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updated: 3/8/2011 4:27 PM

With Rose and Durant, USA has shot at Worlds

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  • USA's Kevin Durant, left, congratulates Derrick Rose after scoring during the preliminary round of the World Basketball Championship Aug. 30 in Istanbul, Turkey.

      USA's Kevin Durant, left, congratulates Derrick Rose after scoring during the preliminary round of the World Basketball Championship Aug. 30 in Istanbul, Turkey.
    Associated Press

 
 

Bulls guard Derrick Rose is toiling in Turkey right now, leading a group that has been dismissed as America's 'B' Team in the FIBA World Championships.

True, all 12 players from the gold medal Olympic squad in 2008 declined to participate in this event. The team also missed out on a couple of talented big men when Amare Stoudemire and Brook Lopez dropped out with injuries. Boston guard Rajon Rondo was cut by mutual consent a few days before the first official game.

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The U.S. barely hung on to beat Brazil 70-68 on Monday when a Leandro Barbosa shot fell off the rim at the buzzer, so the team is looking vulnerable after playing just three games.

Make no mistake, though, Team USA is very capable of winning this tournament. One benefit to getting the gold medal is an automatic berth in the 2012 London Olympics, which means the U.S. wouldn't have to bother with a qualifying tournament next summer.

None of the top contenders appear to be at full strength for the World Championships. Defending champion Spain is without Pau Gasol and Jose Calderon. Argentina is missing Manu Ginobili and Andres Nocioni. Dirk Nowitzki is not playing for Germany.

France is missing a half-dozen players that could be helping its cause. The Brazil team that nearly pulled an upset on Monday was missing NBA big men Nene and Anderson Varejao due to injury.

There is more to international basketball, however, than just counting the number of NBA players on a team's roster. Remember, the nucleus of the '08 Olympic team won bronze at the 2006 World Championships in Japan after losing in the semifinals to Greece, which had no NBA players on the court.

That was the latest World Championships failure for the United States, which usually saves its best effort for the Olympics. The World Championships have been held every four years since 1950 and the U.S. has won just three times, most recently in 1994.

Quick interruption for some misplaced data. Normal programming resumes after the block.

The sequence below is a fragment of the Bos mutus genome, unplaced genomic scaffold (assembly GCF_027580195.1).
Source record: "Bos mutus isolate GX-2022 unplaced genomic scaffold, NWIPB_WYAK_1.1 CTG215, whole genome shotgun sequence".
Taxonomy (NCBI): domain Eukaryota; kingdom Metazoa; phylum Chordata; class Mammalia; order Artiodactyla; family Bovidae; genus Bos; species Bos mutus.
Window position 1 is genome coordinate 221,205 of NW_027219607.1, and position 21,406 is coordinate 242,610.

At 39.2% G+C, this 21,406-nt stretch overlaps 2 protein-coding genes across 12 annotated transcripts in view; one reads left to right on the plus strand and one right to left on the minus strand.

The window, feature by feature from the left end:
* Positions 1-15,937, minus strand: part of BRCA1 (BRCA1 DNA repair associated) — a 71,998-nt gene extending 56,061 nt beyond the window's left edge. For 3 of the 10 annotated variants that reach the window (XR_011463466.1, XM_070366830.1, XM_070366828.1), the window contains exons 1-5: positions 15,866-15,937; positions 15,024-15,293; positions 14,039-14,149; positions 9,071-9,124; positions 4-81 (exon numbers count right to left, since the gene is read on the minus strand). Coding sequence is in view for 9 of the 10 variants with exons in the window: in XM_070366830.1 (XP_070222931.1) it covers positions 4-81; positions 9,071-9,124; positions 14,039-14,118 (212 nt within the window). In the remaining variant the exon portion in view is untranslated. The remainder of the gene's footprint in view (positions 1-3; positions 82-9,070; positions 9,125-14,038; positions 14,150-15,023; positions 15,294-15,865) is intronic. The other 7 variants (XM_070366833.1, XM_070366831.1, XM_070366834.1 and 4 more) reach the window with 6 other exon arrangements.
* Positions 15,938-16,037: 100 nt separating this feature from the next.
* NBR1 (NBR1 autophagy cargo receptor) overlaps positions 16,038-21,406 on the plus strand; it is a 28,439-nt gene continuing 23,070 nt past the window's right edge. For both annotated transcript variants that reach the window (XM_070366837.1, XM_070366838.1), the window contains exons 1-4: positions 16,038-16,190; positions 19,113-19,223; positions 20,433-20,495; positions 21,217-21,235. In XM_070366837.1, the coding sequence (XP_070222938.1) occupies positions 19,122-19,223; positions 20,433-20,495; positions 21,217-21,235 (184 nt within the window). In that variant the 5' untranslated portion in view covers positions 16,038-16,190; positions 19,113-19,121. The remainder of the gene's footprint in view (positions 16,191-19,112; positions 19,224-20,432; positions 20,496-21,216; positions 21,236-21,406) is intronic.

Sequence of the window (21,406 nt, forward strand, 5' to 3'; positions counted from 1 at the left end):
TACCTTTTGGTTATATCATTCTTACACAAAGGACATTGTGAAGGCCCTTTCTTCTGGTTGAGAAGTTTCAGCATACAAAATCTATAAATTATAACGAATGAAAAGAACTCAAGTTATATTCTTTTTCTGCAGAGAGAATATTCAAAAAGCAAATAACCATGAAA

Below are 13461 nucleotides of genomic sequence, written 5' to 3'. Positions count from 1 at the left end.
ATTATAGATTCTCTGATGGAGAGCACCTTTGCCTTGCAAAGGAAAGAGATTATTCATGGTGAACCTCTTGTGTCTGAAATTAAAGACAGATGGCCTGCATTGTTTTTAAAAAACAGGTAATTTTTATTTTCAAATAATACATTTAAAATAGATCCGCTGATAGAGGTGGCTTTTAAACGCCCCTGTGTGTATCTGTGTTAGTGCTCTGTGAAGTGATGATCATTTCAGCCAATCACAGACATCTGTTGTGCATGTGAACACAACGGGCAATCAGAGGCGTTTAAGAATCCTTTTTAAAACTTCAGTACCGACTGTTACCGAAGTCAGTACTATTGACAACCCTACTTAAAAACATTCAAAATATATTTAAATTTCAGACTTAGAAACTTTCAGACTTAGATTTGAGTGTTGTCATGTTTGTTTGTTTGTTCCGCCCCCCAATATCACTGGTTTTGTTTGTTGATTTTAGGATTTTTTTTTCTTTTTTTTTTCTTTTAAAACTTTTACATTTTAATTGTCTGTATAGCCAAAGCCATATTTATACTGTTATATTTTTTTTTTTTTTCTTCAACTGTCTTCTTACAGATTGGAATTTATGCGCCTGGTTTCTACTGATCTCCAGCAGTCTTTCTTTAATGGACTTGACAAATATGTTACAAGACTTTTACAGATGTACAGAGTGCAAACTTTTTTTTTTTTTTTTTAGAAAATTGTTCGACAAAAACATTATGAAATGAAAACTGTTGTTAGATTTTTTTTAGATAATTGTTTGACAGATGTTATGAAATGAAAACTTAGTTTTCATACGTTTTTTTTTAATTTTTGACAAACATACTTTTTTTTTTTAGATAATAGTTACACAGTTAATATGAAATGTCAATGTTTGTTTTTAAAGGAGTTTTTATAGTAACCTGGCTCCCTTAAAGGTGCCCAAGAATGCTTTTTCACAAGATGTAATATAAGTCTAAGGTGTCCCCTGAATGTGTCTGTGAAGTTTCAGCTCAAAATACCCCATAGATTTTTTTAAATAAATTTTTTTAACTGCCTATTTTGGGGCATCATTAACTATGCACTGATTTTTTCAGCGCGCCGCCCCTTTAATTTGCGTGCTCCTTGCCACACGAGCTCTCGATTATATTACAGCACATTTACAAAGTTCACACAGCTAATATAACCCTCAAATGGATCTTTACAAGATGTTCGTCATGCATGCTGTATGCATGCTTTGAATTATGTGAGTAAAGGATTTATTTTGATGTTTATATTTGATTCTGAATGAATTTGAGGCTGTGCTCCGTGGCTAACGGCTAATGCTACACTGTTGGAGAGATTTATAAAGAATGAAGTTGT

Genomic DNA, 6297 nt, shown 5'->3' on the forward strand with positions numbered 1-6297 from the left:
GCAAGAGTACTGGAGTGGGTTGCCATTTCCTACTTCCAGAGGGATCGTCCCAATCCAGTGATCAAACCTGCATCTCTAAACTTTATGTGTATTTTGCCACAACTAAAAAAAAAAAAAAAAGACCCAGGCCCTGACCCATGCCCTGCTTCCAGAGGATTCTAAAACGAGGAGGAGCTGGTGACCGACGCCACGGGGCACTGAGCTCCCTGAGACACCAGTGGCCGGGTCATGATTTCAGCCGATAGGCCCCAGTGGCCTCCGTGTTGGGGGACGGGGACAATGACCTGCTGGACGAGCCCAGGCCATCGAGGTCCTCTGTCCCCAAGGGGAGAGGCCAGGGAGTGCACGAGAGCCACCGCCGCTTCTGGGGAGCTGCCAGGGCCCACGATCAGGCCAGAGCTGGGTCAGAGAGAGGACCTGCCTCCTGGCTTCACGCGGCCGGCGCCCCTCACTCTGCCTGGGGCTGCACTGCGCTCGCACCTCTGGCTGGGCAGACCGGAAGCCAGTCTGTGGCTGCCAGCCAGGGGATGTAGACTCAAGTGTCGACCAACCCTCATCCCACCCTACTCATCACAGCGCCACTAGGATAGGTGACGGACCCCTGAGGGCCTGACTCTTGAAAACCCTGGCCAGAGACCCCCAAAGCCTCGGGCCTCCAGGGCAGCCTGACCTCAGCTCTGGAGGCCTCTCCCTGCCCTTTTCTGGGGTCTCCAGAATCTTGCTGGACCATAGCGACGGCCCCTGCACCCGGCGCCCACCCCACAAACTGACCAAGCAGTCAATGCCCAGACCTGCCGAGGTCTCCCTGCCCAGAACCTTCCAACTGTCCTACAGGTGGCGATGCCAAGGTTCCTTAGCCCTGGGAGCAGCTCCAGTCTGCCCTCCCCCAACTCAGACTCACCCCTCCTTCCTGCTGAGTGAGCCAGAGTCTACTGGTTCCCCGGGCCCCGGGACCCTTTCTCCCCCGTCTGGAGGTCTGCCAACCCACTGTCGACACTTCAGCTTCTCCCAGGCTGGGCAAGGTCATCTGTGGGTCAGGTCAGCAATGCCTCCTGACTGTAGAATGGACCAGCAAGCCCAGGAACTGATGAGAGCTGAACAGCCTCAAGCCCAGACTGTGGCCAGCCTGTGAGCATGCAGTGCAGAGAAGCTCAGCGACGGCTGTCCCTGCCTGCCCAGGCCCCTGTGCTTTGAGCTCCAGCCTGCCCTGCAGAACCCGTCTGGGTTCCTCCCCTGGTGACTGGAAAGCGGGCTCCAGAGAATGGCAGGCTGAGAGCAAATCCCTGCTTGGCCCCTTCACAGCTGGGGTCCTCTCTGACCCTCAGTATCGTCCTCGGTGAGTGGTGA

This year could be different. The No. 1 advantage for the U.S. is having the best player in the tournament by a wide margin. In the first three games, Kevin Durant is averaging 21 points and 7.3 rebounds, while shooting 52 percent from the field.

The coaching staff, led once again by Duke's Mike Krzyzewski, realized that chemistry is the biggest disadvantage facing Team USA. In many cases, the opponents have essentially grown up together playing for their national teams.

During tough times against Brazil and Spain in an exhibition, the U.S. fell into the trap of tossing up quick shots, while the opponents made sharp passes and took advantage of uncertain defenders playing together for the first time.

The U.S. is trying to address the chemistry problem by playing at a high speed. That's probably the biggest reason the coaches turned to Rose at point guard instead of Rondo. No one in the world can push the ball up court as fast as Rose, and easy baskets trump team chemistry every time.

Despite the roster defections, the U.S. hung onto Chauncey Billups and Lamar Odom, a couple of veterans with championship experience. It also brought a couple of 3-point specialists in Stephon Curry and Eric Gordon. The other U.S. players in the rotation are Philadelphia's Andre Iguodala, Oklahoma City's Russell Westbrook, Memphis' Rudy Gay and Minnesota's Kevin Love.

Another problem with this tournament is it basically comes down to two or three games. One bad day in the semifinals, like the U.S. had against Greece in 2006, and the gold medal is gone. While pool play is generally a breeze, there is no margin for error in the playoff round.

The U.S. has two more pool games remaining against Iran and Tunisia. Rose talked about his experience after Monday's narrow win against Brazil.

"Some of us haven't played three games in three days since AAU or high school games and you got us playing against a whole bunch of professionals that really know how to play," he said. "It's tough out here. It's very tough, but every game we learn something different and our hope is it prepares us for the next game."

mmcgraw@dailyherald.com

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